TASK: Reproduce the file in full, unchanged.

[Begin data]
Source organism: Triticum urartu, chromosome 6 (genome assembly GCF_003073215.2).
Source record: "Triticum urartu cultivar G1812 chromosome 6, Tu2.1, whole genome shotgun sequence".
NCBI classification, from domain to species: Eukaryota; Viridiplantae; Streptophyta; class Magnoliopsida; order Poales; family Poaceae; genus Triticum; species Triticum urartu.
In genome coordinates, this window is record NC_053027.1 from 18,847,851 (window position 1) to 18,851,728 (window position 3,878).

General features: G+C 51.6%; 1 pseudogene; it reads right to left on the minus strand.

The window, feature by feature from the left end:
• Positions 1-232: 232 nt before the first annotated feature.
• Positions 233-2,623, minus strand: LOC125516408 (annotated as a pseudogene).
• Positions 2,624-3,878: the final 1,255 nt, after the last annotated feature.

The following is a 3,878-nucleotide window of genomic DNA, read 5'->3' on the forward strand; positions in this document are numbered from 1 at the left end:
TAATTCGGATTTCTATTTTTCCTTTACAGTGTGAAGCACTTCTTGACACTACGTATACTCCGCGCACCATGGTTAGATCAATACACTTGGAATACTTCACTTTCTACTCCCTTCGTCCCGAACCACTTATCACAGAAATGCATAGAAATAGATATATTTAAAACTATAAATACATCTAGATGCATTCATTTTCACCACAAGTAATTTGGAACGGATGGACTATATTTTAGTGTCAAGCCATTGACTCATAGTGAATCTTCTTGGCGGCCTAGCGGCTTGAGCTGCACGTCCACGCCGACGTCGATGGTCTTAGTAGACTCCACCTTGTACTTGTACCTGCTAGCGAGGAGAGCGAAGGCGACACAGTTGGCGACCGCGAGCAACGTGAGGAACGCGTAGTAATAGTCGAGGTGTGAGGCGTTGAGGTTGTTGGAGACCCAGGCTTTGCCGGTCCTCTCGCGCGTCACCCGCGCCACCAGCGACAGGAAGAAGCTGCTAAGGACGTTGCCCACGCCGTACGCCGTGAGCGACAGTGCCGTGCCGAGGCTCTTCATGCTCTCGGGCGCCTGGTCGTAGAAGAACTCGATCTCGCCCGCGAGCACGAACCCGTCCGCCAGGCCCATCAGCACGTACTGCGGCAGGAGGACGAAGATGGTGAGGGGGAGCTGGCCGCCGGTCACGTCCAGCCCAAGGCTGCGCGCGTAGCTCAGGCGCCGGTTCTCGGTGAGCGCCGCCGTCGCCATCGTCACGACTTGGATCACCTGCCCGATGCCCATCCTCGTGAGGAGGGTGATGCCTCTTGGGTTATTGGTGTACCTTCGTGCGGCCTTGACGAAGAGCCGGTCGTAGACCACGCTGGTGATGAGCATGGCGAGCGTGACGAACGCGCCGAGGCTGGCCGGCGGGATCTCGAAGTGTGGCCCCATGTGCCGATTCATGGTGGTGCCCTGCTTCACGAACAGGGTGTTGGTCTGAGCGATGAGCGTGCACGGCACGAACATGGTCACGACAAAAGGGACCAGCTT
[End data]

Source organism: Triticum urartu, chromosome 6 (genome assembly GCF_003073215.2).
Source record: "Triticum urartu cultivar G1812 chromosome 6, Tu2.1, whole genome shotgun sequence".
NCBI classification, from domain to species: Eukaryota; Viridiplantae; Streptophyta; class Magnoliopsida; order Poales; family Poaceae; genus Triticum; species Triticum urartu.
In genome coordinates, this window is record NC_053027.1 from 18,847,851 (window position 1) to 18,851,728 (window position 3,878).

General features: G+C 51.6%; 1 pseudogene; it reads right to left on the minus strand.

The window, feature by feature from the left end:
• Positions 1-232: 232 nt before the first annotated feature.
• Positions 233-2,623, minus strand: LOC125516408 (annotated as a pseudogene).
• Positions 2,624-3,878: the final 1,255 nt, after the last annotated feature.

The following is a 3,878-nucleotide window of genomic DNA, read 5'->3' on the forward strand; positions in this document are numbered from 1 at the left end:
TAATTCGGATTTCTATTTTTCCTTTACAGTGTGAAGCACTTCTTGACACTACGTATACTCCGCGCACCATGGTTAGATCAATACACTTGGAATACTTCACTTTCTACTCCCTTCGTCCCGAACCACTTATCACAGAAATGCATAGAAATAGATATATTTAAAACTATAAATACATCTAGATGCATTCATTTTCACCACAAGTAATTTGGAACGGATGGACTATATTTTAGTGTCAAGCCATTGACTCATAGTGAATCTTCTTGGCGGCCTAGCGGCTTGAGCTGCACGTCCACGCCGACGTCGATGGTCTTAGTAGACTCCACCTTGTACTTGTACCTGCTAGCGAGGAGAGCGAAGGCGACACAGTTGGCGACCGCGAGCAACGTGAGGAACGCGTAGTAATAGTCGAGGTGTGAGGCGTTGAGGTTGTTGGAGACCCAGGCTTTGCCGGTCCTCTCGCGCGTCACCCGCGCCACCAGCGACAGGAAGAAGCTGCTAAGGACGTTGCCCACGCCGTACGCCGTGAGCGACAGTGCCGTGCCGAGGCTCTTCATGCTCTCGGGCGCCTGGTCGTAGAAGAACTCGATCTCGCCCGCGAGCACGAACCCGTCCGCCAGGCCCATCAGCACGTACTGCGGCAGGAGGACGAAGATGGTGAGGGGGAGCTGGCCGCCGGTCACGTCCAGCCCAAGGCTGCGCGCGTAGCTCAGGCGCCGGTTCTCGGTGAGCGCCGCCGTCGCCATCGTCACGACTTGGATCACCTGCCCGATGCCCATCCTCGTGAGGAGGGTGATGCCTCTTGGGTTATTGGTGTACCTTCGTGCGGCCTTGACGAAGAGCCGGTCGTAGACCACGCTGGTGATGAGCATGGCGAGCGTGACGAACGCGCCGAGGCTGGCCGGCGGGATCTCGAAGTGTGGCCCCATGTGCCGATTCATGGTGGTGCCCTGCTTCACGAACAGGGTGTTGGTCTGAGCGATGAGCGTGCACGGCACGAACATGGTCACGACAAAAGGGACCAGCTT